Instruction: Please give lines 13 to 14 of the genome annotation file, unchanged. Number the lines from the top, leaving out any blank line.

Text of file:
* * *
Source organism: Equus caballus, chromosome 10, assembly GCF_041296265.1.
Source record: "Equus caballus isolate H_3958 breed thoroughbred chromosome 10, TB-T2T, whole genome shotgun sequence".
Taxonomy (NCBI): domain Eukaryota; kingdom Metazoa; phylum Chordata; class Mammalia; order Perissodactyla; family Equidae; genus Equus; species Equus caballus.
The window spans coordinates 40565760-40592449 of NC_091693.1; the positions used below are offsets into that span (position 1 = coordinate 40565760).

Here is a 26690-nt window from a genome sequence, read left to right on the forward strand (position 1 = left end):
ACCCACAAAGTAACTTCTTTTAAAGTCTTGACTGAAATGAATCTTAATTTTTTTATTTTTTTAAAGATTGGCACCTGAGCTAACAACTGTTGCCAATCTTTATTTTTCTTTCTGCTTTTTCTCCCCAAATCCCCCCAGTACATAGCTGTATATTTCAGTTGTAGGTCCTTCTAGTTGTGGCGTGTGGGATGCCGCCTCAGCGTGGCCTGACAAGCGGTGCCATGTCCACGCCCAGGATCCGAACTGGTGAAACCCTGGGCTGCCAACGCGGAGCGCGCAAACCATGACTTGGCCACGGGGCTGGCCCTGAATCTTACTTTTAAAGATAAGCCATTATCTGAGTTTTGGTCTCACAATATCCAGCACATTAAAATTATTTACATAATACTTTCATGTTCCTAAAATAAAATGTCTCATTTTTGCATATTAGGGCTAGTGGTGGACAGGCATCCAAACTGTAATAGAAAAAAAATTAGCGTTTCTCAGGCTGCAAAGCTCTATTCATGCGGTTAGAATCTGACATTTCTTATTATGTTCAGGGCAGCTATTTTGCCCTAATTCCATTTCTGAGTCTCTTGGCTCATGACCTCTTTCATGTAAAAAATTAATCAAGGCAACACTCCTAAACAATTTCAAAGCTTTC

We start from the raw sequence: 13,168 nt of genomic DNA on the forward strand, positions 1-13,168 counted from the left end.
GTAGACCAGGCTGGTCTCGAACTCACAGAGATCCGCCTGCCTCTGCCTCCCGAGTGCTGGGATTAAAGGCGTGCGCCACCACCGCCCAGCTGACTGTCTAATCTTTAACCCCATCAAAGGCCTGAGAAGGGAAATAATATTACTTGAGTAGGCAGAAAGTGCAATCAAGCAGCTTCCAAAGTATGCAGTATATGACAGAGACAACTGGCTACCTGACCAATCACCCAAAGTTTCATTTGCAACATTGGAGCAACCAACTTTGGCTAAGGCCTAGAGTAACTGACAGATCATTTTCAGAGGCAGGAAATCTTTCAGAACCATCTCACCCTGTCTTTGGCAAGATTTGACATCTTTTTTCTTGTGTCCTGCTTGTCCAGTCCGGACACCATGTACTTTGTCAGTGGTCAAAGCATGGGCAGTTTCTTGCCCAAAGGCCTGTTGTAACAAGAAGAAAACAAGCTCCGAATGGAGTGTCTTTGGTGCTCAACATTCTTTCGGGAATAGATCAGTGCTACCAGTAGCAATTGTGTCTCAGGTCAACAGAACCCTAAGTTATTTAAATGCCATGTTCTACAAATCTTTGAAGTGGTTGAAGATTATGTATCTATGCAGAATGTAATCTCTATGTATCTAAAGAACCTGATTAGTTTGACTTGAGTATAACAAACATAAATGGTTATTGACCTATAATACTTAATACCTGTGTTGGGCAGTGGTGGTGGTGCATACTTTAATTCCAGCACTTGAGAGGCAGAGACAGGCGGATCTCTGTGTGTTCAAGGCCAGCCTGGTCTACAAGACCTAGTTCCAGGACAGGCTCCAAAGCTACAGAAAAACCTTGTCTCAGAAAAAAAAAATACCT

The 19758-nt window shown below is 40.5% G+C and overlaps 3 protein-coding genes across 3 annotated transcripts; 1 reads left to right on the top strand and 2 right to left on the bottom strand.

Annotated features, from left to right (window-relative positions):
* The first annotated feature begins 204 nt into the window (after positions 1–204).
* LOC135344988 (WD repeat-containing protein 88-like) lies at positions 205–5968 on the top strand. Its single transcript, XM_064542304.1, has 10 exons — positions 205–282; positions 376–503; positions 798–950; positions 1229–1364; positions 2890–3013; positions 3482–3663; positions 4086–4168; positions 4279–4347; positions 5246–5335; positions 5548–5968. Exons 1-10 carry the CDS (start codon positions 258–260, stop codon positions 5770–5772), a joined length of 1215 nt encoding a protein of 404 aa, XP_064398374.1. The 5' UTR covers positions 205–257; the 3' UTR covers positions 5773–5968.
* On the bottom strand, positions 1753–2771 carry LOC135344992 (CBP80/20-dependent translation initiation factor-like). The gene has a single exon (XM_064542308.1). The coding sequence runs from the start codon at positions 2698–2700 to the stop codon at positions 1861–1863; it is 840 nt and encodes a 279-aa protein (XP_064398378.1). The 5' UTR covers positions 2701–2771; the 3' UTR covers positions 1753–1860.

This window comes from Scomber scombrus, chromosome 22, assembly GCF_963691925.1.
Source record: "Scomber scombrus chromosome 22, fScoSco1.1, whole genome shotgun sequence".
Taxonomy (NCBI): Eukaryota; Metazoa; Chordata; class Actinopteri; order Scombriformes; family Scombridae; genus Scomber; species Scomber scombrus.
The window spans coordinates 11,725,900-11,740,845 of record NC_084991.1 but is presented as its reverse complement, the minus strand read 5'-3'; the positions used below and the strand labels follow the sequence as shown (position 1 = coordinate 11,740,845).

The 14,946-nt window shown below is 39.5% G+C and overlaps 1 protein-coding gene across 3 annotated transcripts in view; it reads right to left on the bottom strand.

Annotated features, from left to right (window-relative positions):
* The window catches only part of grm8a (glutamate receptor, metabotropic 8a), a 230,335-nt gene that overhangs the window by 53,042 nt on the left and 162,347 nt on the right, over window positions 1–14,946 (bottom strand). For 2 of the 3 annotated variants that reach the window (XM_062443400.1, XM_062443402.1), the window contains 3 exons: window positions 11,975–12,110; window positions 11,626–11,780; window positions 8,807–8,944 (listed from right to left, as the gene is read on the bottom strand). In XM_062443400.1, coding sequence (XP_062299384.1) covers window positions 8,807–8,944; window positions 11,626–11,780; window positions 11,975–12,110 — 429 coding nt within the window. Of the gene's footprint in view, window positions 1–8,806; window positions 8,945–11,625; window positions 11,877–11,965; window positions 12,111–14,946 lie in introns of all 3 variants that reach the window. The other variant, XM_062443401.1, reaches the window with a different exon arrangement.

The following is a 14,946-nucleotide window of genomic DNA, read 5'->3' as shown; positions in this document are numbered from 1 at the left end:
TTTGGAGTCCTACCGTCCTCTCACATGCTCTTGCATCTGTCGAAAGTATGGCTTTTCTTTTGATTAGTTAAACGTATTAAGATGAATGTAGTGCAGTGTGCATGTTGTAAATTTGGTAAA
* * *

* On the bottom strand, positions 1753–2771 carry LOC135344992 (CBP80/20-dependent translation initiation factor-like). The gene has a single exon (XM_064542308.1). The coding sequence runs from the start codon at positions 2698–2700 to the stop codon at positions 1861–1863; it is 840 nt and encodes a 279-aa protein (XP_064398378.1). The 5' UTR covers positions 2701–2771; the 3' UTR covers positions 1753–1860.

This window comes from Scomber scombrus, chromosome 22, assembly GCF_963691925.1.